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Tue 21 Oct 2008 04:00 AM

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Patient scans scrapped in hospital imaging shortage

Vital medical treatments are being delayed or cancelled at hospitals across the Middle East because of a global shortage of radioactive imaging agents, Medical Times can reveal.

Vital medical treatments are being delayed or cancelled at hospitals across the Middle East because of a global shortage of radioactive imaging agents, Medical Times can reveal.

Hospitals are receiving less than half their normal supplies of technetium-99, a key ingredient in more than 80% of routine diagnostic nuclear imaging tests.

The shortage has delayed treatment for hundreds of patients who are still waiting to undergo diagnostic heart and bone scans and some cancer detection procedures.

The shortfall is expected to continue until mid-October.

Dr Phong Nguyen from the nuclear medicine department of the American Hospital, Dubai, said he had been forced to suspend imaging services.

"We've had to cancel everything because we have no isotopes. It's certainly been a disruption and it's hard to say when supply will resume."

The department normally screens up to seven patients a day, he said.

Government hospitals have also been hit. Dr Abdulrahim Al Suhaili, head of the nuclear medicine department at Dubai Hospital, said doctors were prioritising emergency cases.

"We've been almost grounded. Technetium is bread and butter for us.

"We've had to call all the patients scheduled for scans and send an alert to doctors asking them to seek alternative tests where they can."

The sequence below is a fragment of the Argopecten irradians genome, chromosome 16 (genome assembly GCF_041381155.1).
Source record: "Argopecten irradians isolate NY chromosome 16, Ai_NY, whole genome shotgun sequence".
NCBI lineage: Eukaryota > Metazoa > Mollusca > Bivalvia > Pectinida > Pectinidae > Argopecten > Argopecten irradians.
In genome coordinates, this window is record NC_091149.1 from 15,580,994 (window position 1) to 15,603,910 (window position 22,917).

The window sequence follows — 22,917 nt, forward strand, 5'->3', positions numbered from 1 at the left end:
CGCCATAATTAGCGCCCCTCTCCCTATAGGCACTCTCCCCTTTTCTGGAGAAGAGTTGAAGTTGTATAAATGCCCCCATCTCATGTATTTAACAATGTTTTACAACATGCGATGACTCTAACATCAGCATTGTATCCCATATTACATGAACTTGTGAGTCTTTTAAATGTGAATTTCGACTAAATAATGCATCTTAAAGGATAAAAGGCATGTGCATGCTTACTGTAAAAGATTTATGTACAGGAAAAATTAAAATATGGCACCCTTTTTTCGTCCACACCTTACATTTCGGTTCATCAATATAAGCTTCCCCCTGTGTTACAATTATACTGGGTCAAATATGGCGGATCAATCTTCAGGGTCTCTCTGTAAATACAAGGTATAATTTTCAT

The move has put added pressure on other diagnostic modalities, such as MRI and CT scans, Dr Al Suhaili said.

"We'd usually see around 20 patients a week, so there's a definite cost associated with referring patients out. Wait times are already long - up to five weeks for an MRI scan."

King Hussein Cancer Centre, one of Jordan's largest oncology facilities, has cut its nuclear imaging services by half until normal supply resumes.

"We're down to 10 patients a week," said Dr Farid Al Risheq, head of the hospital's nuclear medicine unit. "That's more than a 50% decrease."

The shortfall has been caused by the temporary closure of reactors in Europe, Canada and South Africa that make the isotopes.

Because the isotopes decay rapidly, they can't be stockpiled, leading to growing shortages at medical centers.

Hospitals in the Middle East are entirely dependent on imported isotopes.

The British Nuclear Medicine Society, which first published a warning highlighting the shortfall in the British Medical Journal, has called for funding for new reactors.

Professor Alan Perkins, honorary secretary for the society, said he expected the fall out from the isotopes shortage to be considerable.

"It just means the waiting lists of patients will increase and we must schedule patients according to priority."

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